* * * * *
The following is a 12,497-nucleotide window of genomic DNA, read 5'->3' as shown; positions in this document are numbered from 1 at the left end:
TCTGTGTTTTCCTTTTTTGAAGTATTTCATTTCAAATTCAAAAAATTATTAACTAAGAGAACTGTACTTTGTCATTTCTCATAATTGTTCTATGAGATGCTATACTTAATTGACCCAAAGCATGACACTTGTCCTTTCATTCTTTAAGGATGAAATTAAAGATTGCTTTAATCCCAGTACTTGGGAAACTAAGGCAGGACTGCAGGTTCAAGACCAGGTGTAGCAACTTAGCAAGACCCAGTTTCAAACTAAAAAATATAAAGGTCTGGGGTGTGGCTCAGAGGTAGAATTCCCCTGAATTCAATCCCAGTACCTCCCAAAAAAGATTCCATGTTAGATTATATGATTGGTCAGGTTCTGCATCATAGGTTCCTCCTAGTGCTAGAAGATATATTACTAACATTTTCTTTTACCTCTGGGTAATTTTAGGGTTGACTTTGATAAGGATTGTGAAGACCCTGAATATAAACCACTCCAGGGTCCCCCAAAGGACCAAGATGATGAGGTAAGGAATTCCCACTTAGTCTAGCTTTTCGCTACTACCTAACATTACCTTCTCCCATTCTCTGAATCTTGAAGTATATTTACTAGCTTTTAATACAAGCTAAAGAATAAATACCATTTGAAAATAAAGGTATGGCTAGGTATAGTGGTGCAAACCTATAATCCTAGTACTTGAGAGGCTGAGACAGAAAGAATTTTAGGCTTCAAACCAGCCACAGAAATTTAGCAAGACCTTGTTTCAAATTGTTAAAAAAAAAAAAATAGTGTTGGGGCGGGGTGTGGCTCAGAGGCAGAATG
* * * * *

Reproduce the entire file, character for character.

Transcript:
The following is a 12,497-nucleotide window of genomic DNA, read 5'->3' as shown; positions in this document are numbered from 1 at the left end:
TCTGTGTTTTCCTTTTTTGAAGTATTTCATTTCAAATTCAAAAAATTATTAACTAAGAGAACTGTACTTTGTCATTTCTCATAATTGTTCTATGAGATGCTATACTTAATTGACCCAAAGCATGACACTTGTCCTTTCATTCTTTAAGGATGAAATTAAAGATTGCTTTAATCCCAGTACTTGGGAAACTAAGGCAGGACTGCAGGTTCAAGACCAGGTGTAGCAACTTAGCAAGACCCAGTTTCAAACTAAAAAATATAAAGGTCTGGGGTGTGGCTCAGAGGTAGAATTCCCCTGAATTCAATCCCAGTACCTCCCAAAAAAGATTCCATGTTAGATTATATGATTGGTCAGGTTCTGCATCATAGGTTCCTCCTAGTGCTAGAAGATATATTACTAACATTTTCTTTTACCTCTGGGTAATTTTAGGGTTGACTTTGATAAGGATTGTGAAGACCCTGAATATAAACCACTCCAGGGTCCCCCAAAGGACCAAGATGATGAGGTAAGGAATTCCCACTTAGTCTAGCTTTTCGCTACTACCTAACATTACCTTCTCCCATTCTCTGAATCTTGAAGTATATTTACTAGCTTTTAATACAAGCTAAAGAATAAATACCATTTGAAAATAAAGGTATGGCTAGGTATAGTGGTGCAAACCTATAATCCTAGTACTTGAGAGGCTGAGACAGAAAGAATTTTAGGCTTCAAACCAGCCACAGAAATTTAGCAAGACCTTGTTTCAAATTGTTAAAAAAAAAAAAATAGTGTTGGGGCGGGGTGTGGCTCAGAGGCAGAATG